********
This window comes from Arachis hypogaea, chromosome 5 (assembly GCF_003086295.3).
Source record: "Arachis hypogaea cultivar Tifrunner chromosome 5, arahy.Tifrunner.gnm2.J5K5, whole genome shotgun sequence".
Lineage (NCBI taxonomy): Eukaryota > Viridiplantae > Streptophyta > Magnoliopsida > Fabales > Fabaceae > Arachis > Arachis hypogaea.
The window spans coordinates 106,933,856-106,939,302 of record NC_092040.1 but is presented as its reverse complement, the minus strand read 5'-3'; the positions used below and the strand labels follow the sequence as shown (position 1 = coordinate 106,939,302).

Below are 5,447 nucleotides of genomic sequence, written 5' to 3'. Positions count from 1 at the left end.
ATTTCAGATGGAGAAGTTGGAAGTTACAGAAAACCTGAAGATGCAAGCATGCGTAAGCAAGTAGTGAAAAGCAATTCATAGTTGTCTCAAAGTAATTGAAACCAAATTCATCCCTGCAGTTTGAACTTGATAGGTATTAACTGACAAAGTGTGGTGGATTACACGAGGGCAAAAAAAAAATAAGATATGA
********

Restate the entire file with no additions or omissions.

This window comes from Arachis hypogaea, chromosome 5 (assembly GCF_003086295.3).
Source record: "Arachis hypogaea cultivar Tifrunner chromosome 5, arahy.Tifrunner.gnm2.J5K5, whole genome shotgun sequence".
Lineage (NCBI taxonomy): Eukaryota > Viridiplantae > Streptophyta > Magnoliopsida > Fabales > Fabaceae > Arachis > Arachis hypogaea.
The window spans coordinates 106,933,856-106,939,302 of record NC_092040.1 but is presented as its reverse complement, the minus strand read 5'-3'; the positions used below and the strand labels follow the sequence as shown (position 1 = coordinate 106,939,302).

Below are 5,447 nucleotides of genomic sequence, written 5' to 3'. Positions count from 1 at the left end.
ATTTCAGATGGAGAAGTTGGAAGTTACAGAAAACCTGAAGATGCAAGCATGCGTAAGCAAGTAGTGAAAAGCAATTCATAGTTGTCTCAAAGTAATTGAAACCAAATTCATCCCTGCAGTTTGAACTTGATAGGTATTAACTGACAAAGTGTGGTGGATTACACGAGGGCAAAAAAAAAATAAGATATGA